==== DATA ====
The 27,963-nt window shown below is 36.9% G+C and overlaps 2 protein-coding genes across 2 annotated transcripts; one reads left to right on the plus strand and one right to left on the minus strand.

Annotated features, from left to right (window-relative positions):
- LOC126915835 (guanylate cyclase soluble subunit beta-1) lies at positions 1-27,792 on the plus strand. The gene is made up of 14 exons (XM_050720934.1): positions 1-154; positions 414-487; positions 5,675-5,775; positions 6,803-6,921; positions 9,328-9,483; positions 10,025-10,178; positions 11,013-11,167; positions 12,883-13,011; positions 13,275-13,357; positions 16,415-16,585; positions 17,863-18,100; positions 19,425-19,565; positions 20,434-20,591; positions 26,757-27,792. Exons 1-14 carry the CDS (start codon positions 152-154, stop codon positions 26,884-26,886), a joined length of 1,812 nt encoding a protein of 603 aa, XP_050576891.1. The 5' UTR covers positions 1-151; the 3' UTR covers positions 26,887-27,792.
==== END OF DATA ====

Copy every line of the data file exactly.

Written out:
The 27,963-nt window shown below is 36.9% G+C and overlaps 2 protein-coding genes across 2 annotated transcripts; one reads left to right on the plus strand and one right to left on the minus strand.

Annotated features, from left to right (window-relative positions):
- LOC126915835 (guanylate cyclase soluble subunit beta-1) lies at positions 1-27,792 on the plus strand. The gene is made up of 14 exons (XM_050720934.1): positions 1-154; positions 414-487; positions 5,675-5,775; positions 6,803-6,921; positions 9,328-9,483; positions 10,025-10,178; positions 11,013-11,167; positions 12,883-13,011; positions 13,275-13,357; positions 16,415-16,585; positions 17,863-18,100; positions 19,425-19,565; positions 20,434-20,591; positions 26,757-27,792. Exons 1-14 carry the CDS (start codon positions 152-154, stop codon positions 26,884-26,886), a joined length of 1,812 nt encoding a protein of 603 aa, XP_050576891.1. The 5' UTR covers positions 1-151; the 3' UTR covers positions 26,887-27,792.